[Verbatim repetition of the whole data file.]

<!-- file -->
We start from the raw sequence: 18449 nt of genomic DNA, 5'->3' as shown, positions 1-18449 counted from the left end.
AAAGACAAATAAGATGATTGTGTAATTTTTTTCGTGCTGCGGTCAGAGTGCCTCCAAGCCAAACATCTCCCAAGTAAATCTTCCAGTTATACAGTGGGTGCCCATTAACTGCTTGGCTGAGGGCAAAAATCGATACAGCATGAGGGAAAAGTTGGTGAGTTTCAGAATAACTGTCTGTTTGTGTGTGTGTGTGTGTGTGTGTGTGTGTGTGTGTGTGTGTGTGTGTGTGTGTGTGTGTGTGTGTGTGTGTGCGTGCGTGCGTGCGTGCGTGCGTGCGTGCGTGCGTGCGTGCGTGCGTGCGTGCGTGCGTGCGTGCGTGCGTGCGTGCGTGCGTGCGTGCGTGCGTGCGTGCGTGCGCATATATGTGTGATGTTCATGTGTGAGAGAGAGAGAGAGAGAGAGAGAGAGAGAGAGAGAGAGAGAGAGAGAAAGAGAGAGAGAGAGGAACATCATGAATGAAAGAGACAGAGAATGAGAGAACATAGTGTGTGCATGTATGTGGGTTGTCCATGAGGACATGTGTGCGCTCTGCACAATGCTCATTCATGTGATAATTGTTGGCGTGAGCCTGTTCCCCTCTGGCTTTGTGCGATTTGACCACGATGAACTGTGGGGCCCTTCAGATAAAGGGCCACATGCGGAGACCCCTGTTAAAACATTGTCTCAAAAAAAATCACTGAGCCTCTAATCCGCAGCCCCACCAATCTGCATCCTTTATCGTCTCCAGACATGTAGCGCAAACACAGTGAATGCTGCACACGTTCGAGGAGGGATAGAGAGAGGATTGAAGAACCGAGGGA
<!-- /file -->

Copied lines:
We start from the raw sequence: 18449 nt of genomic DNA, 5'->3' as shown, positions 1-18449 counted from the left end.
AAAGACAAATAAGATGATTGTGTAATTTTTTTCGTGCTGCGGTCAGAGTGCCTCCAAGCCAAACATCTCCCAAGTAAATCTTCCAGTTATACAGTGGGTGCCCATTAACTGCTTGGCTGAGGGCAAAAATCGATACAGCATGAGGGAAAAGTTGGTGAGTTTCAGAATAACTGTCTGTTTGTGTGTGTGTGTGTGTGTGTGTGTGTGTGTGTGTGTGTGTGTGTGTGTGTGTGTGTGTGTGTGTGTGTGTGCGTGCGTGCGTGCGTGCGTGCGTGCGTGCGTGCGTGCGTGCGTGCGTGCGTGCGTGCGTGCGTGCGTGCGTGCGTGCGTGCGTGCGTGCGTGCGTGCGTGCGTGCGCATATATGTGTGATGTTCATGTGTGAGAGAGAGAGAGAGAGAGAGAGAGAGAGAGAGAGAGAGAGAGAGAGAAAGAGAGAGAGAGAGGAACATCATGAATGAAAGAGACAGAGAATGAGAGAACATAGTGTGTGCATGTATGTGGGTTGTCCATGAGGACATGTGTGCGCTCTGCACAATGCTCATTCATGTGATAATTGTTGGCGTGAGCCTGTTCCCCTCTGGCTTTGTGCGATTTGACCACGATGAACTGTGGGGCCCTTCAGATAAAGGGCCACATGCGGAGACCCCTGTTAAAACATTGTCTCAAAAAAAATCACTGAGCCTCTAATCCGCAGCCCCACCAATCTGCATCCTTTATCGTCTCCAGACATGTAGCGCAAACACAGTGAATGCTGCACACGTTCGAGGAGGGATAGAGAGAGGATTGAAGAACCGAGGGA